Today on Twitter, in response to yesterday’s post in which I suggested literary counterparts for great opera composers, I got some great feedback on my choice of Kafka as a counterpart for Mozart.
One Twitterer mentioned that though they are both geniuses, Kafka’s genius is random but Mozart’s music is as precise as math, which I thought was great feedback.
Though not everyone agrees with putting Jane Austen
and Mozart on the same continuum, after I read the writer’s ideas on the matter– Austen’s world is about order & decorum, sense vs. sensibility, which ties in w/ Mozart’s math, I thought they were worth posting. The writer also suggested that Mozart parallels Austen in terms of being loved: Mozart festivals, Austen films & books (P&P w/ zombies, etc.).
So, how about it? Which rings truer to you? Mozart as Kafka or Mozart as Austen. Or is there a better literary counterpart? And why is it so hard to use such a framework as this for W.A. Mozart?
Now that I have your attention, let’s talk opera. I woke up in the middle of the night, asking myself whether anyone had written an opera based on one of Jane Austen’s books. Because I hadn’t heard of any while researching the opera world, I comforted myself that a Jane Austen opera was virgin territory and went back to sleep. Once I had my morning coffee in me and the fog of sleep lifted, I Googled Jane Austen opera…and guess what?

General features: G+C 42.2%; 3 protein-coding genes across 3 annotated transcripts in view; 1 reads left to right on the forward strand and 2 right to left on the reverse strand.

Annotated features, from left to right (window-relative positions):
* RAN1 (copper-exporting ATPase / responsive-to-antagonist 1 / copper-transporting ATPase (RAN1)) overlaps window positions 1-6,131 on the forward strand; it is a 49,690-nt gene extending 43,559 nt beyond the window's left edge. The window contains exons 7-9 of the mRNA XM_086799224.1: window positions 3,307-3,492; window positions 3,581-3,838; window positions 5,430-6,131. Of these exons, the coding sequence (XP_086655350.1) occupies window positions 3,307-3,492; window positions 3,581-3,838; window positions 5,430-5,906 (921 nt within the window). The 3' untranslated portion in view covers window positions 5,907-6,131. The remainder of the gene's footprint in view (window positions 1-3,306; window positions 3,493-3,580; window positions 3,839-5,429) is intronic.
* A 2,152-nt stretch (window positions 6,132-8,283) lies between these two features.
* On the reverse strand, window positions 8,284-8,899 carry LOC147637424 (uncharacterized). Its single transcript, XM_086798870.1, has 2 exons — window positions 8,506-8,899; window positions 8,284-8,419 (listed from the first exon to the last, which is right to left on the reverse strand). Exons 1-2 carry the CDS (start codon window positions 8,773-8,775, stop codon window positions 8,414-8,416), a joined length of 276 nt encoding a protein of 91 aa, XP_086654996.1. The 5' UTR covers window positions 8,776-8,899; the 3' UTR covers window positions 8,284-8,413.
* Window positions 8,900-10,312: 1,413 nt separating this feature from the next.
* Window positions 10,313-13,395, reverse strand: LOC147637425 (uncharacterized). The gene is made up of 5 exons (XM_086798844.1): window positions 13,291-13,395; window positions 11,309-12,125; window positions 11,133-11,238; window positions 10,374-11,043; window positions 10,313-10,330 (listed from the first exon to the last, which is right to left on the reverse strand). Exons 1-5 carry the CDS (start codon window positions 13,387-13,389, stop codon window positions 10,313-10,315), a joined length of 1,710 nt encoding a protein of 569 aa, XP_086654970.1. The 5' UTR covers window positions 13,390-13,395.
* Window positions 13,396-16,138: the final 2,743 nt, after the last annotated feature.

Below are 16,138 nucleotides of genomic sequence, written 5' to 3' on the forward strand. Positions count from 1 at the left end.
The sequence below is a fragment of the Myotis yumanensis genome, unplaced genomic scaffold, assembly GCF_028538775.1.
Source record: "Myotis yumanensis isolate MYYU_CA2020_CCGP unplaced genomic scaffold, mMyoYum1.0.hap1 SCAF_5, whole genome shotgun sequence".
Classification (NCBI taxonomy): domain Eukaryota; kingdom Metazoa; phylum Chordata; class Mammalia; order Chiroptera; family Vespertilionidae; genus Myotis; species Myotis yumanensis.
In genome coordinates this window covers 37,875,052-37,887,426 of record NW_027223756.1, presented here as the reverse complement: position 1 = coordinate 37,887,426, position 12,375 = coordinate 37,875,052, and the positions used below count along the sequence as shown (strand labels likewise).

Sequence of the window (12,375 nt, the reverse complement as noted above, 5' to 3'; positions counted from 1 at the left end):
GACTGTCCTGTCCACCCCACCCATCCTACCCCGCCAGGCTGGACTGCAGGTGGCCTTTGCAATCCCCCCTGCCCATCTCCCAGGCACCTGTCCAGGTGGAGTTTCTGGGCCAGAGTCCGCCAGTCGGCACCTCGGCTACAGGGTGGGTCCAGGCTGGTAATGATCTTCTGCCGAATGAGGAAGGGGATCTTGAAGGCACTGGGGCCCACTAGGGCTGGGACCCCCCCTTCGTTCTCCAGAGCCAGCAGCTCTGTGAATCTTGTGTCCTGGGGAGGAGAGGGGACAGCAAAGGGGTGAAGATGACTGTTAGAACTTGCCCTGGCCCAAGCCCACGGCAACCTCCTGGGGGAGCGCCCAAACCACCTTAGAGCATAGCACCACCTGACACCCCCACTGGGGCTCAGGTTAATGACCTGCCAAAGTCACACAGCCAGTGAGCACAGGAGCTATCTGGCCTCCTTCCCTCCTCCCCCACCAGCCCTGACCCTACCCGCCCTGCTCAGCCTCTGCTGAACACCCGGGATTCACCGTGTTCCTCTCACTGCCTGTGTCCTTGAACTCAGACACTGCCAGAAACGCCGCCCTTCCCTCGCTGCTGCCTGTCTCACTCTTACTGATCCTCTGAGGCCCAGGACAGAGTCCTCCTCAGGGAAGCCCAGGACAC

You guessed it.
Of course, there have been operas written about Jane Austen books, Pride and Prejudice mostly. A few years ago, a contemporary composer presented the first act of his opera Pride and Prejudice at the North Carolina School of the Arts.
Without much clicking, I found a chamber opera in Australia based on Pride and Prejudice. (In the musical world, chamber always implies small and intimate. This opera had two characters in it.)
What started out as a bald-faced attempt to drive Internet traffic to my blog turned out to be a legitimate post on Jane Austen and opera.
Of course, Mark Twain loathed both Jane Austen (he detested her characters without reserve) and opera (he’d prefer to be skinned–alive–presumably).
Maybe opera and Jane Austen have more in common than I ever imagined.